As with any other product, you need to first evaluate not only the intended purpose of the firearm you are throwing a trigger into, but the realistic likelihood you will use it in that situation. The trigger is a persons direct connection with a firearm, one of the most important parts in a firearm, and can make or break you in many different situations. A competitive shooter who is used to single-stage triggers can suffer stage losses due to split times and uncomfortable performance that they are not used to. Someone defending their family can have negligent discharge in their home and hit the wrong person if they have a light single-stage trigger in their defensive gun.

Here are some simple steps for finding the right trigger for you:

Take a realistic look at what you are buying or building the gun for. Competition guns are often finicky and require a bit of upkeep and tuning to keep them true, which is bad for defensive scenarios. Work guns can slow you down in competition and are not usually built for comfort and convenience, but rather practical application in a specific scenario. Ask yourself simply, what am I going to use this gun for, and what am I comfortable with?

Find friends or people at your local range who are willing to let you try out their firearms. The gun industry is way more friendly than most people realize and most people are more than happy to show off their built or bought boom stick with pride. This will allow you to try out new things without spending an arm and a leg buying up every different configuration and changing up your guns every few months. I guarantee you that if you see a HIPERFIRE Brand Athlete or Ambassador out there, they will be more than willing to show you a thing or two.

No matter what trigger or accessories you use, ALWAYS be safe and get familiar with it! I cannot express how important it is to be proficient and safe with your chosen platforms. There is absolutely no such thing as too much training and practice. Get out there, get some training, and practice. If you spend more money on the gun or accessories than you do on training and practice, I promise you are not as good as you think.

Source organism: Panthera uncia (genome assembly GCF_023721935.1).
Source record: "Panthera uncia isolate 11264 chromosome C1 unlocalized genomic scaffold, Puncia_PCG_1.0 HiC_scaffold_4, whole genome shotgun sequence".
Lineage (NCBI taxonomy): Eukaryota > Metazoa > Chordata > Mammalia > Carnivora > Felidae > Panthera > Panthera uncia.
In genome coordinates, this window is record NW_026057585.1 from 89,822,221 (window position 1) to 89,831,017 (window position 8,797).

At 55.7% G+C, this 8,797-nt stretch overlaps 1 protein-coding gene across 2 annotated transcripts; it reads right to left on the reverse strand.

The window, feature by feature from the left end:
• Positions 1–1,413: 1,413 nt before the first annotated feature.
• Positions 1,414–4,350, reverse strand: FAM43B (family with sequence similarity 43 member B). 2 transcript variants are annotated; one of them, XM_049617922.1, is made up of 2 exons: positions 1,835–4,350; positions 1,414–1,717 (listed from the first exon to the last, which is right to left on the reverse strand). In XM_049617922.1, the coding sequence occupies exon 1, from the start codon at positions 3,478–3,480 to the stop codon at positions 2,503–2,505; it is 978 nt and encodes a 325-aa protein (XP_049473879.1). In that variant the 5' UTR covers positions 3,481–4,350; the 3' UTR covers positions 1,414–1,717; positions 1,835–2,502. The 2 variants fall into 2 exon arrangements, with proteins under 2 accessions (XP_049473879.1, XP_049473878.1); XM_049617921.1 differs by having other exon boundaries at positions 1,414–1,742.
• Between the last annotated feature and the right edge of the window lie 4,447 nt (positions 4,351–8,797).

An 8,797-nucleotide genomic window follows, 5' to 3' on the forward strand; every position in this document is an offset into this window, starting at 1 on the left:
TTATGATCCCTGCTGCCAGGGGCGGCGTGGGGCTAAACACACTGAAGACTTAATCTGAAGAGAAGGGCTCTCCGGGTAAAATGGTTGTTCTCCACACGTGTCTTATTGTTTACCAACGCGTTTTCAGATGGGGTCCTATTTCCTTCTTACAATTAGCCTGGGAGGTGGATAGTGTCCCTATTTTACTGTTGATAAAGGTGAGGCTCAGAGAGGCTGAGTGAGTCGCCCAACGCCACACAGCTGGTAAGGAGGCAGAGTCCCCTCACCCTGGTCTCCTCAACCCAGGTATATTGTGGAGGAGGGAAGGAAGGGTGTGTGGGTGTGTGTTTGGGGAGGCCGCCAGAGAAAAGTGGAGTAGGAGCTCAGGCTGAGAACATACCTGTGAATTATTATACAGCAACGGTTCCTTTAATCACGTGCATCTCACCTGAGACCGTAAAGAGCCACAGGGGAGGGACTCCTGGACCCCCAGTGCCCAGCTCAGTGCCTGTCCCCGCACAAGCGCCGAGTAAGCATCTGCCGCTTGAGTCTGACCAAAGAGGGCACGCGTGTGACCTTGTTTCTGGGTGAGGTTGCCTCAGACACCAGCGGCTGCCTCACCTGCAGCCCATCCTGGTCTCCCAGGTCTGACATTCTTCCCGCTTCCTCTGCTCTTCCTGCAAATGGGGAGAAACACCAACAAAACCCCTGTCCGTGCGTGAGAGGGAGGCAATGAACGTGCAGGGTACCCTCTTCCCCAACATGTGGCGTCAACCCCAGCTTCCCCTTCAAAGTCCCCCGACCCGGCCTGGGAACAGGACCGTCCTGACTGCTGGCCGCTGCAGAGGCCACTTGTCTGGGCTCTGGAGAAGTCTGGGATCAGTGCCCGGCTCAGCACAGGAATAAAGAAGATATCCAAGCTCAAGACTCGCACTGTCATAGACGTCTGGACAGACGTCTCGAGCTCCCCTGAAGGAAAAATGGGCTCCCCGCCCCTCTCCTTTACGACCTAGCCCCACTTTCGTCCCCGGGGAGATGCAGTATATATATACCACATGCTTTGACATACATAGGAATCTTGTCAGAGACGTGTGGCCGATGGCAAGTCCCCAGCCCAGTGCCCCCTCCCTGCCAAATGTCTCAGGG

I hope this gives some insight into the difference between single-stage vs two-stage triggers. As I said at the beginning of this post, there are a lot of opinions out there. The best thing you can do is absorb the information, train, experience different products, and make your own decision. Don’t let someone push you into a decision that only matters for you. Heck, I don’t even care if you choose another trigger brand, as long as you are getting what is right for you.

As always, you can check out all of our products at, and we are always here to answer questions if you want to give us a call or send an email!

Stay safe, have fun, and protect the second amendment!




Ben Peterson



HIPERFIRE recently introduced the PDI drop-in trigger family for the AR10 and AR15 rifle platforms.  It epitomizes the design goal that we have been writing about in HIPERTECH to this point.  We had the challenge to overcome what the majority of drop-ins sold suffer from: LPS or light primer strike.  We were not going to go down that path.

Manufacturers, in their quest for low trigger pull weight and little creep, have sacrificed hammer strike power.  It’s the hammer spring that governs sear friction in all these cases.  To get the sear friction down and the pull weight light, the power of the hammer spring had to be reduced. No way around that.